Presentation on theme: "What impact did exploration have on the American Indians?"— Presentation transcript:
1What impact did exploration have on the American Indians? Where did they explore?Spanish – Caribbean, Central and South AmericaEnglish – present day United StatesFrench – present day CanadaWhat impact did exploration have on the American Indians?Spanish – conflict over landEnglish – conflict over landFrench – cooperationIn general – disease, death, loss of territorySOL: VUS.2 & VUS.3Exploration & SettlementUnit I Review SheetNew EnglandMiddleSouthernColonies in RegionMA, RI,CT, NH,NY, NJ, PA,MD, DEVA, NC,SC, GA,Reasons for settlementReligious freedom & economic opportunityEconomic opportunity & religious freedomEconomic opportunityPoliticsCovenant community;town meetingsHouse of BurgessesEconomyShipbuilding, fishing, lumbering,Shipbuilding, small farms, tradingPlantations, cash crops (tobacco),Indentured servantsSocietyPuritans, religious status intolerant of dissentTolerant, middle-class, Quakers, CatholicsCavaliers; land ownership, ties to England, Anglican churchThe English Come to the New WorldWhy was slavery introduced into the colonies?Growth of plantation economy required large, cheap labor supply – indentured servants were replaced by slaves (Middle passage)What impact did slavery have on life in the colonies?Conflict between North and South & eventually lead to Civil War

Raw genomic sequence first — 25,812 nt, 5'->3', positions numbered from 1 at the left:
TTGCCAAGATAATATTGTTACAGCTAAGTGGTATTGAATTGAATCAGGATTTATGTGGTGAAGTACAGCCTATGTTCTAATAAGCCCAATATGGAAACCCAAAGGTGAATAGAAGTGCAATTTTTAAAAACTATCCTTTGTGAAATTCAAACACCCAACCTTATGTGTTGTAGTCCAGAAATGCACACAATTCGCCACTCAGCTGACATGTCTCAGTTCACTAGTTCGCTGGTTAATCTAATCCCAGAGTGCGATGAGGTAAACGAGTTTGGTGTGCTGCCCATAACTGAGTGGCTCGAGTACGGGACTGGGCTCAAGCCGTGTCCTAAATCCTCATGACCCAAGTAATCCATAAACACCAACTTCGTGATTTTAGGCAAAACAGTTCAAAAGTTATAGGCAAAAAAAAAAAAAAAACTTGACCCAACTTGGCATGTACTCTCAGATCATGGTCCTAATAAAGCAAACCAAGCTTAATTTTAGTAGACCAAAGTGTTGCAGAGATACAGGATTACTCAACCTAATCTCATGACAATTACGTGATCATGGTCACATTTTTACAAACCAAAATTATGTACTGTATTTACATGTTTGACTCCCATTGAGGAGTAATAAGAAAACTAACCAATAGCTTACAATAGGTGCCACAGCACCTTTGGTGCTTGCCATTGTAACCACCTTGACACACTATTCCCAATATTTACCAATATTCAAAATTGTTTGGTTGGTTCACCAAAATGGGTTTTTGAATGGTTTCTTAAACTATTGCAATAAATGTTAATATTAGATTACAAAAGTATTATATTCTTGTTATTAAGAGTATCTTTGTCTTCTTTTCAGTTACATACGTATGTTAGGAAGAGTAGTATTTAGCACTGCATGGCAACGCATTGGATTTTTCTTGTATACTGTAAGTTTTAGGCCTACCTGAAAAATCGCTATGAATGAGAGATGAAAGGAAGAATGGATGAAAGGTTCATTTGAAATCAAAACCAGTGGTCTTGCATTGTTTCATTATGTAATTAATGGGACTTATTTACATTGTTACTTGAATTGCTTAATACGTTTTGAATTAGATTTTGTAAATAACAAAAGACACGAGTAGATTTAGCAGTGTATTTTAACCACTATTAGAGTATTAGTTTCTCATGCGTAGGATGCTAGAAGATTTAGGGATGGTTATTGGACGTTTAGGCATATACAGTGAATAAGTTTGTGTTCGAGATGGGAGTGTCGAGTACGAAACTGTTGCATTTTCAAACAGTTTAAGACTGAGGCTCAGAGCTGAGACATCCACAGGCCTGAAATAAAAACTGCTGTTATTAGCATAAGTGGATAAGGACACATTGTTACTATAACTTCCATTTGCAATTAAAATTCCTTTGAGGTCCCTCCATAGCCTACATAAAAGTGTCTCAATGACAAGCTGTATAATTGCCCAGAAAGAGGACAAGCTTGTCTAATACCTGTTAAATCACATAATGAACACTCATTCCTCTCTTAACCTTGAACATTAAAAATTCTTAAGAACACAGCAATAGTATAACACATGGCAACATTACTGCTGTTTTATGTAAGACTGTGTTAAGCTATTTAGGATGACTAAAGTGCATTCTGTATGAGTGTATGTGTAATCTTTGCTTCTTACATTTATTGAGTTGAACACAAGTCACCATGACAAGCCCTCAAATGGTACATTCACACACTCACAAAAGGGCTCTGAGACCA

2American Revolution American Revolution WAR! COLONIES ARE INDEPENDENT! Enlightenment Ideas of John LockeAll people are free, equal and have natural rightsThere is a “social contract” between the people and the government.SOL: VUS.4 – Unit 2 Review SheetSOL: VUS.4 – Unit 2 Review SheetAmerican RevolutionAmerican RevolutionNew Taxes to pay for war and troops to protect the colonies – Stamp Act, Sugar Act, tax on teaProclamation of 1763No settlement west of the Appalachian Mts.French & Indian WarFought between the French and the English for control of the Ohio River valleyBoston Tea PartyProtest against tea monopolyContinental Congress – 1774All colonies send representatives; first time the colonies acted togetherBoston Massacre – troops fire on anti-British demonstratorsCommon SenseThomas Paine, challenged British ruleDifferences among colonistsPatriotsNeutralsLoyalistsWanted independence,Patrick Henry, “Give me Liberty or give me Death” George WashingtonTried to stay uninvolvedRemained loyal to Britain;Believed taxation was justifiedConcord and Lexington – war begins with skirmish between British troops and minutemen.WAR!Declaration of IndependenceWritten by Thomas Jefferson; reflected Paine and Locke’s ideasWhy do the Americans win?Diplomatic Factors Military FactorsBen Franklin & Treaty with France G. Washington; French army and navyCOLONIES ARE INDEPENDENT!